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State of U.P. Vs. Manoj Kumar Pandey [2008] INSC 1909 (7 November 2008)


IN THE SUPREME COURT OF INDIA CRIMINAL APPELLATE JURISDICTION CRIMINAL APPEAL NO. 1068 OF 2001 State of U.P. ...Appellant Versus Manoj Kumar Pandey ...Respondent


1.     Challenge in this appeal is to the order of a Division Bench of the Allahabad High Court dismissing the appeal filed by the State. Challenge in the appeal was to the judgment of the learned Special Additional Sessions Judge, Fatehpur in Sessions Trial No. 566 of 1996. The respondent faced trial for alleged commission of offences punishable under Sections 376 and 323 of the Indian Penal Code, 1860 (in short the `IPC'). The High Court dismissed the appeal in very cryptic manner holding that there was possibility of the prosecutrix being a consenting party as she was above 16 years of age.

2.     Learned counsel for the appellant-State submitted that the manner of disposal of the Government appeal needs much to be desired. Trial court did not even record any finding that the prosecutrix was a consenting party to the sexual intercourse. It went on some hypothetical questions regarding alleged delay in lodging FIR. The trial court concluded that since the girl was more than 16 years of age consent had to be presumed. The High Court concurred with the view and disposed of the appeal which is as follows:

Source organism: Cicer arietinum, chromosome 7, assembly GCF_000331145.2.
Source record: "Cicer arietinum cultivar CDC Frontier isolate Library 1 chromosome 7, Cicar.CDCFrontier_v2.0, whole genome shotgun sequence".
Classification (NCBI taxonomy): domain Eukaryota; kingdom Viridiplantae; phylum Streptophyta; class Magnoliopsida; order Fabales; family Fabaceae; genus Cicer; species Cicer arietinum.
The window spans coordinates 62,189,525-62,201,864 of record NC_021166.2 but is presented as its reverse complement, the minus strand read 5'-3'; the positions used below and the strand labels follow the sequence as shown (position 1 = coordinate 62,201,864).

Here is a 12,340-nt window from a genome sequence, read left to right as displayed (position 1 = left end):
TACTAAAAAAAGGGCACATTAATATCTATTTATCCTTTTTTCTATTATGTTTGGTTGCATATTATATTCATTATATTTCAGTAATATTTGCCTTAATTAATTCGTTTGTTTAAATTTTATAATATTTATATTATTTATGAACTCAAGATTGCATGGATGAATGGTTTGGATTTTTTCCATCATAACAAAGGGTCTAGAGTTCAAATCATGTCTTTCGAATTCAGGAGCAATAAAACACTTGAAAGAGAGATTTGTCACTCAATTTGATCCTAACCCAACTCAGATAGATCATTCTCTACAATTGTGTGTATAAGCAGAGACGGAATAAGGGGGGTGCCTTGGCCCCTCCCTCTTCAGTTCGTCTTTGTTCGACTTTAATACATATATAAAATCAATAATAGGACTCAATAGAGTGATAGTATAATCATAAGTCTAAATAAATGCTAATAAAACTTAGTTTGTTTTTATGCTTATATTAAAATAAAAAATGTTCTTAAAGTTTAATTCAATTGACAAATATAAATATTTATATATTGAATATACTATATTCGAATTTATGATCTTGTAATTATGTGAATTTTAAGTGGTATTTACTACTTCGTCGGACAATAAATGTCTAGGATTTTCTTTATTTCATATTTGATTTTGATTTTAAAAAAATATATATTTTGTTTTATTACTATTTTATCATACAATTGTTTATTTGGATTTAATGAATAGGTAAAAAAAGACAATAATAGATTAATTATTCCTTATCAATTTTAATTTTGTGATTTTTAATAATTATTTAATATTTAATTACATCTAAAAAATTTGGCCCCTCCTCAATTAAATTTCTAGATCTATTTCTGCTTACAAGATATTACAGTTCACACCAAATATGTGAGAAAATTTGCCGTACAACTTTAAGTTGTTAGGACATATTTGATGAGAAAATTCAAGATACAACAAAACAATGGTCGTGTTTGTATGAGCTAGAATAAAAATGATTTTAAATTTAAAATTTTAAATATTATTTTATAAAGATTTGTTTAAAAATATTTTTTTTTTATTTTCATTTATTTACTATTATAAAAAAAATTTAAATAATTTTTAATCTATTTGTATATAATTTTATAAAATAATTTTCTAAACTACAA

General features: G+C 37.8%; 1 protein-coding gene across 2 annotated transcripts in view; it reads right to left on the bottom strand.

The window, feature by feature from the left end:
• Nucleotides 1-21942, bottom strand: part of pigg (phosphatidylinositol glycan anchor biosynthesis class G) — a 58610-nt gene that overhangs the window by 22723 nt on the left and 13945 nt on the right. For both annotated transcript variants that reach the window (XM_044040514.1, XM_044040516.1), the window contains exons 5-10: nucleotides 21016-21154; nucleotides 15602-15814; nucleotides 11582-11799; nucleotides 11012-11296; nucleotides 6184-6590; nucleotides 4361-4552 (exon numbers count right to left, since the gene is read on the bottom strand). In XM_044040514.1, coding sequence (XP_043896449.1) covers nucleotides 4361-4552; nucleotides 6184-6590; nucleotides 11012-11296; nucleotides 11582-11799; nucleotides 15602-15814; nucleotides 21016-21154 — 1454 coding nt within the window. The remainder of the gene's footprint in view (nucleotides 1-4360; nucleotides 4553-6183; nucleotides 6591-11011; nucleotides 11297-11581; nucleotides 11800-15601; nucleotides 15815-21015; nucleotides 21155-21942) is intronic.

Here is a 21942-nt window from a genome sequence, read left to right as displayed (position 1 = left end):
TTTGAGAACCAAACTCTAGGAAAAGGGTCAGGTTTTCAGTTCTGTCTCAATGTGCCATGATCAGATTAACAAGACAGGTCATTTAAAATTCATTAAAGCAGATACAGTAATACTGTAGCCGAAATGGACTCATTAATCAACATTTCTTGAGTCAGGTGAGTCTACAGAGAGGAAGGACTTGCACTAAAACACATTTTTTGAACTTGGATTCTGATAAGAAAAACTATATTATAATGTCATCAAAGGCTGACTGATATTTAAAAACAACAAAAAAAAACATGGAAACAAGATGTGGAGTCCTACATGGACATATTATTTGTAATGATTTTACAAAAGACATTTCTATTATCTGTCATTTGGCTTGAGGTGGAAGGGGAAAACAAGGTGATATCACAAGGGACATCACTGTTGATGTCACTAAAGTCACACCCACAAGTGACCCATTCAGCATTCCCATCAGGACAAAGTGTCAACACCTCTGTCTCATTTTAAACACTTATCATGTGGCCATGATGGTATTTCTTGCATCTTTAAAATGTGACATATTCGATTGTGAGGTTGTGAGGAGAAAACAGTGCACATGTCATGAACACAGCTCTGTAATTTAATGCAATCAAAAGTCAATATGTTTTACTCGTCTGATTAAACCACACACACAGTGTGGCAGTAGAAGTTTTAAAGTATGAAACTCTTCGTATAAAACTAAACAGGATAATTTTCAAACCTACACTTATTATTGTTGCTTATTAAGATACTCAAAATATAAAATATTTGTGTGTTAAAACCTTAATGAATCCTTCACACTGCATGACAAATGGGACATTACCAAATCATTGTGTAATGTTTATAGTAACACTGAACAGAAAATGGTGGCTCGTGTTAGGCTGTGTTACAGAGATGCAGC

"Heard learned A.G.A. and perused the judgment of the trial court. The age of the girl was found to be above 16 years and further finding is that from the circumstances appearing in the case the possibility of the prosecutrix being a consenting party was not ruled out. The reasons in support of order of acquittal are plausible and cogent. No sufficient ground is made out for interference in the order of acquittal.

Leave to appeal is refused."

3.     The approach of the trial court and the High Court is clearly unsustainable. Merely because the victim was more than 16 years of age as held by the trial court that cannot be a ground to hold that she was consenting party. No evidence was led to show such consent. Apart from that normal rule regarding the duty of the prosecution to explain the delay in lodging FIR and the lack of prejudice and/or prejudice caused because of such delayed lodging of FIR does not per se apply to cases of rape. This has been the consistent view of this court. The High Court was, therefore, clearly wrong in disposing of the appeal in such cryptic manner. In the circumstances of the case, we set aside the order of the High Court and remit the matter to it for fresh hearing so that it can consider the matter and hear in detail and dispose of the same by a reasoned judgment. Whatever has been expressed by us supra is only for the purpose of coming to the conclusion that the manner of disposal of the appeal is not proper.

4.     The appeal is allowed to the aforesaid extent.

..........................................J. (Dr. ARIJIT PASAYAT)

..........................................J. (C.K. THAKKER)

..........................................J. (D.K. JAIN)

New Delhi:



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